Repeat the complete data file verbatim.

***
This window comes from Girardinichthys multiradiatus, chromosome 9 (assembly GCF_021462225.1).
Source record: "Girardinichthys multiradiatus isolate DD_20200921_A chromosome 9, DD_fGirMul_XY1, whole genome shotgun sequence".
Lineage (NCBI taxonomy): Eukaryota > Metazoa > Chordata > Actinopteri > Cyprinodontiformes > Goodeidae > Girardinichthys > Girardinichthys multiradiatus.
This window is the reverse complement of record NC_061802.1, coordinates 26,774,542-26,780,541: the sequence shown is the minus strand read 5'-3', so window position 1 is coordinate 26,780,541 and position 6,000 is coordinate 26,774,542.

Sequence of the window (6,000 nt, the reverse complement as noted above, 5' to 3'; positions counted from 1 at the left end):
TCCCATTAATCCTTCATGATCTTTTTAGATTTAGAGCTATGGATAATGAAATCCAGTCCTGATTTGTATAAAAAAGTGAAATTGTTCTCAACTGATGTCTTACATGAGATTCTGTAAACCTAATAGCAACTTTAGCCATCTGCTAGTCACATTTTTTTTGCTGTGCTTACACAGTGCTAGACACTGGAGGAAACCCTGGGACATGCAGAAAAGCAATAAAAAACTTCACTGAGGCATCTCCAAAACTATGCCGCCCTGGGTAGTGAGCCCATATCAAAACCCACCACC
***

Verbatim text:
This window comes from Girardinichthys multiradiatus, chromosome 9 (assembly GCF_021462225.1).
Source record: "Girardinichthys multiradiatus isolate DD_20200921_A chromosome 9, DD_fGirMul_XY1, whole genome shotgun sequence".
Lineage (NCBI taxonomy): Eukaryota > Metazoa > Chordata > Actinopteri > Cyprinodontiformes > Goodeidae > Girardinichthys > Girardinichthys multiradiatus.
This window is the reverse complement of record NC_061802.1, coordinates 26,774,542-26,780,541: the sequence shown is the minus strand read 5'-3', so window position 1 is coordinate 26,780,541 and position 6,000 is coordinate 26,774,542.

Sequence of the window (6,000 nt, the reverse complement as noted above, 5' to 3'; positions counted from 1 at the left end):
TCCCATTAATCCTTCATGATCTTTTTAGATTTAGAGCTATGGATAATGAAATCCAGTCCTGATTTGTATAAAAAAGTGAAATTGTTCTCAACTGATGTCTTACATGAGATTCTGTAAACCTAATAGCAACTTTAGCCATCTGCTAGTCACATTTTTTTTGCTGTGCTTACACAGTGCTAGACACTGGAGGAAACCCTGGGACATGCAGAAAAGCAATAAAAAACTTCACTGAGGCATCTCCAAAACTATGCCGCCCTGGGTAGTGAGCCCATATCAAAACCCACCACC